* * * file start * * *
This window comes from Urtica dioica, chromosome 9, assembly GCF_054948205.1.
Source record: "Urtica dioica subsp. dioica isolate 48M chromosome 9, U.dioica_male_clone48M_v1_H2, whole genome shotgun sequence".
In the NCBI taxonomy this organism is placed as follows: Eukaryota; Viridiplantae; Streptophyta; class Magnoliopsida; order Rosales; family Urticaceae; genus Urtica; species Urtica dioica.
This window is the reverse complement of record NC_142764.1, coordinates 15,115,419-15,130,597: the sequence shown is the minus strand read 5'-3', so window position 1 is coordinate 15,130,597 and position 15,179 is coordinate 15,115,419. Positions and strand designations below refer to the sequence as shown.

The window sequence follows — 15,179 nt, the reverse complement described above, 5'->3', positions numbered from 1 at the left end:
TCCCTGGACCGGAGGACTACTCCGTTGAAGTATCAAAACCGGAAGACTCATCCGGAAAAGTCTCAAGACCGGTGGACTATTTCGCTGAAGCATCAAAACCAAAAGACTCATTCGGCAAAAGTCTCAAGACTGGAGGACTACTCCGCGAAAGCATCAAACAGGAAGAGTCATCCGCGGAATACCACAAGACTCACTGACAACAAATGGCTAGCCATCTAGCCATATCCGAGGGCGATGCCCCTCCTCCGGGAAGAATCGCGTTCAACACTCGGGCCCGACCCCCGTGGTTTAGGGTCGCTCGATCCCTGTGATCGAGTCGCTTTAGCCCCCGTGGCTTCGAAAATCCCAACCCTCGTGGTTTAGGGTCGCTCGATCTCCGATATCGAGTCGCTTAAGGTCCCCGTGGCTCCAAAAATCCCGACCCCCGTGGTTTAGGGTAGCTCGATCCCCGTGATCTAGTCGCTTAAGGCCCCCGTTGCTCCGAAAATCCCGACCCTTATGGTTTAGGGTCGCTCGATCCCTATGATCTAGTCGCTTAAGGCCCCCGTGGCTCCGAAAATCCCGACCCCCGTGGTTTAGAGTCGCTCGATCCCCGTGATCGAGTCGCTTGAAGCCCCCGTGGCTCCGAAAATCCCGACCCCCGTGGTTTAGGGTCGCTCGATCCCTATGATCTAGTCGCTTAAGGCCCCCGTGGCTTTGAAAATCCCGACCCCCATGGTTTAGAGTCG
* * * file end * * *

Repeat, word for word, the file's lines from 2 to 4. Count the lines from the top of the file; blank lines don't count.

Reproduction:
Source record: "Urtica dioica subsp. dioica isolate 48M chromosome 9, U.dioica_male_clone48M_v1_H2, whole genome shotgun sequence".
In the NCBI taxonomy this organism is placed as follows: Eukaryota; Viridiplantae; Streptophyta; class Magnoliopsida; order Rosales; family Urticaceae; genus Urtica; species Urtica dioica.
This window is the reverse complement of record NC_142764.1, coordinates 15,115,419-15,130,597: the sequence shown is the minus strand read 5'-3', so window position 1 is coordinate 15,130,597 and position 15,179 is coordinate 15,115,419. Positions and strand designations below refer to the sequence as shown.